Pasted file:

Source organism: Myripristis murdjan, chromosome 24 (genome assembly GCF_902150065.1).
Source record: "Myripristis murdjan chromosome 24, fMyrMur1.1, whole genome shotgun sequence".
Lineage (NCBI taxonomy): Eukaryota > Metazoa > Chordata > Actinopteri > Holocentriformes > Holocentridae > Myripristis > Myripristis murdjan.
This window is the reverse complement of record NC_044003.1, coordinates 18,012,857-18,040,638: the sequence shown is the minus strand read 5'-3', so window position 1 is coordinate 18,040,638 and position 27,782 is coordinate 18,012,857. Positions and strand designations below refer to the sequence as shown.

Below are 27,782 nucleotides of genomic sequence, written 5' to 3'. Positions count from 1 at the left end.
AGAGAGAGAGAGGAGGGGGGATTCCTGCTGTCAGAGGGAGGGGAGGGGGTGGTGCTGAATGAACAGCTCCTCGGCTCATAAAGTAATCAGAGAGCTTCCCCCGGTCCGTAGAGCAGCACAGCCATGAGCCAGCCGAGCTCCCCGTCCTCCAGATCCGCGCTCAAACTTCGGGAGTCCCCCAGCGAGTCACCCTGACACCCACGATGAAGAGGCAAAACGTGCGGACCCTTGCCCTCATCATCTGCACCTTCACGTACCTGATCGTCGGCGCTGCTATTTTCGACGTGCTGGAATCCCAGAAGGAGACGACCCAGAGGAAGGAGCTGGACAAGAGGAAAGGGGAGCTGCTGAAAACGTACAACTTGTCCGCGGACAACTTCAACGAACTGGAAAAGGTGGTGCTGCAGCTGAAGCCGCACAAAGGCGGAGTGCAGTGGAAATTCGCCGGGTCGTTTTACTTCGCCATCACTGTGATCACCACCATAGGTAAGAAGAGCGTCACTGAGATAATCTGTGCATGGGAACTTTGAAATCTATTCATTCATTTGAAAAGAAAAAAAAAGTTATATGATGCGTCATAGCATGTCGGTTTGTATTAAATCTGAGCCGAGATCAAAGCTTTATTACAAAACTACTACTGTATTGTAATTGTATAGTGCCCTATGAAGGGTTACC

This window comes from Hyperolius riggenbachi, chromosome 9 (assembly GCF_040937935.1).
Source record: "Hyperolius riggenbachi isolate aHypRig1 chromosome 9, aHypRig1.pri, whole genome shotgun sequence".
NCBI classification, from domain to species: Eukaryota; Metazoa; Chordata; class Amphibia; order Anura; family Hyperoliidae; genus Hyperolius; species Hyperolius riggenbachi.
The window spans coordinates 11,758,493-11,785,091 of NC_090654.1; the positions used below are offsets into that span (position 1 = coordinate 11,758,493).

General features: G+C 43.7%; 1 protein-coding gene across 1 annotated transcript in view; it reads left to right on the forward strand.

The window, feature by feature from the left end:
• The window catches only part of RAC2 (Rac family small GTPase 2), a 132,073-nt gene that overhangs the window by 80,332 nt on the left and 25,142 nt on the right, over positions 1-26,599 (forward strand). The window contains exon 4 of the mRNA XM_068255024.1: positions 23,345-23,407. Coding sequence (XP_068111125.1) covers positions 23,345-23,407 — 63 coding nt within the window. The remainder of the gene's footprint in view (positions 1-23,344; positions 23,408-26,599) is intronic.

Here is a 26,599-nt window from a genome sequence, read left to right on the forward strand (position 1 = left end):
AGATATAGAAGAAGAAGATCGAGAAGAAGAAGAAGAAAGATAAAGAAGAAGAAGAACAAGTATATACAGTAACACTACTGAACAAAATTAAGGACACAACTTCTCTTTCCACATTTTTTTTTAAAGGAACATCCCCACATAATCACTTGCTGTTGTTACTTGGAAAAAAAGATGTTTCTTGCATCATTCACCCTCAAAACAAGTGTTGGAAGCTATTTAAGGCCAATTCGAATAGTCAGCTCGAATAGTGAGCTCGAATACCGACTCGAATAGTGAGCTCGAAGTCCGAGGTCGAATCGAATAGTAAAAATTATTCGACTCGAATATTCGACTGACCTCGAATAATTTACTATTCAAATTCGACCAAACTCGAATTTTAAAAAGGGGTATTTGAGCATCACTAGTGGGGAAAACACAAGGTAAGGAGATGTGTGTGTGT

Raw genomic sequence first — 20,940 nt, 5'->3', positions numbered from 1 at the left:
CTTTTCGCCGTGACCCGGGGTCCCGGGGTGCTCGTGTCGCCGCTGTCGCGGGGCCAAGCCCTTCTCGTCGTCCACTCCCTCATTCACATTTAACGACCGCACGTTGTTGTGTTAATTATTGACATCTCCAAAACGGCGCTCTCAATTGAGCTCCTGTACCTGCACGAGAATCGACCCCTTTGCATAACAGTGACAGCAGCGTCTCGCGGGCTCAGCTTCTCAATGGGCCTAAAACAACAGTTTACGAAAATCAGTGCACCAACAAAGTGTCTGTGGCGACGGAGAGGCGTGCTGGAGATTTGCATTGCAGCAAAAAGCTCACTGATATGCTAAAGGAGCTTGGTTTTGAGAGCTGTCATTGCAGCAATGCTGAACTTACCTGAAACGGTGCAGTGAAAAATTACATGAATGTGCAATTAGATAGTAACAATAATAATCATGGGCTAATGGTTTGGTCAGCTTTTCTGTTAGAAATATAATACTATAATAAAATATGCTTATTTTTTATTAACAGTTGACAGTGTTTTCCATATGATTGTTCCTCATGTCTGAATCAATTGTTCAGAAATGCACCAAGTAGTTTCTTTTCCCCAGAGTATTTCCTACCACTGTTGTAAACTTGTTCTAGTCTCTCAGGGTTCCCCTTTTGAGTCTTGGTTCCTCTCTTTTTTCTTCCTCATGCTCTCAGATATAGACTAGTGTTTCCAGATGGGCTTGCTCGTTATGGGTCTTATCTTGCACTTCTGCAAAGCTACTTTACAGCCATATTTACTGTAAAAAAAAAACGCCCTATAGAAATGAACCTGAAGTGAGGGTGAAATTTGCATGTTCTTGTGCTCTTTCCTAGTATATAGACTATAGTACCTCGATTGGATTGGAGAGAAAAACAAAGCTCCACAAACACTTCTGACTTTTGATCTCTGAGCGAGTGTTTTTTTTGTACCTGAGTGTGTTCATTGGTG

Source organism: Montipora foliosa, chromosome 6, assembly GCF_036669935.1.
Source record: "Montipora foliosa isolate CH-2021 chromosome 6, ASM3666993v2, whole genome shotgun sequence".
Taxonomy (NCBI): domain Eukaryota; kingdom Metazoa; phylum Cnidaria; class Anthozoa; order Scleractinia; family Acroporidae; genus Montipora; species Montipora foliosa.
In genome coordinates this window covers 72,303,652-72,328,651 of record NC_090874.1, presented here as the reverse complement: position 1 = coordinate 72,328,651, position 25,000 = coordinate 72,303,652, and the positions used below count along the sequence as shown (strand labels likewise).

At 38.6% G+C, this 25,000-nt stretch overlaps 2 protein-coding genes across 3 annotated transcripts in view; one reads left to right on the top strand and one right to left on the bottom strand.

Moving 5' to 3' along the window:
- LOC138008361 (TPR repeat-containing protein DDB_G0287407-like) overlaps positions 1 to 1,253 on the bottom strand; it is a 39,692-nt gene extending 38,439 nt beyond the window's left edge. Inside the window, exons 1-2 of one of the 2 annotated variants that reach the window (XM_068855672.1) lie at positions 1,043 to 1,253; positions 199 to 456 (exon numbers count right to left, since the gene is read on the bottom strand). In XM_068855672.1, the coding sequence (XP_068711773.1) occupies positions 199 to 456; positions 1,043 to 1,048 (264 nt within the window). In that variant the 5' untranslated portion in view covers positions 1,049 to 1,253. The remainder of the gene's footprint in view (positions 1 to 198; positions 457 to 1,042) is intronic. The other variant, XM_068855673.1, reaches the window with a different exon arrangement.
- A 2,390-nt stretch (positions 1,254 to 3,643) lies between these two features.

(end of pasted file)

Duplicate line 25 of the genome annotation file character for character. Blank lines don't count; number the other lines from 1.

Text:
- A 2,390-nt stretch (positions 1,254 to 3,643) lies between these two features.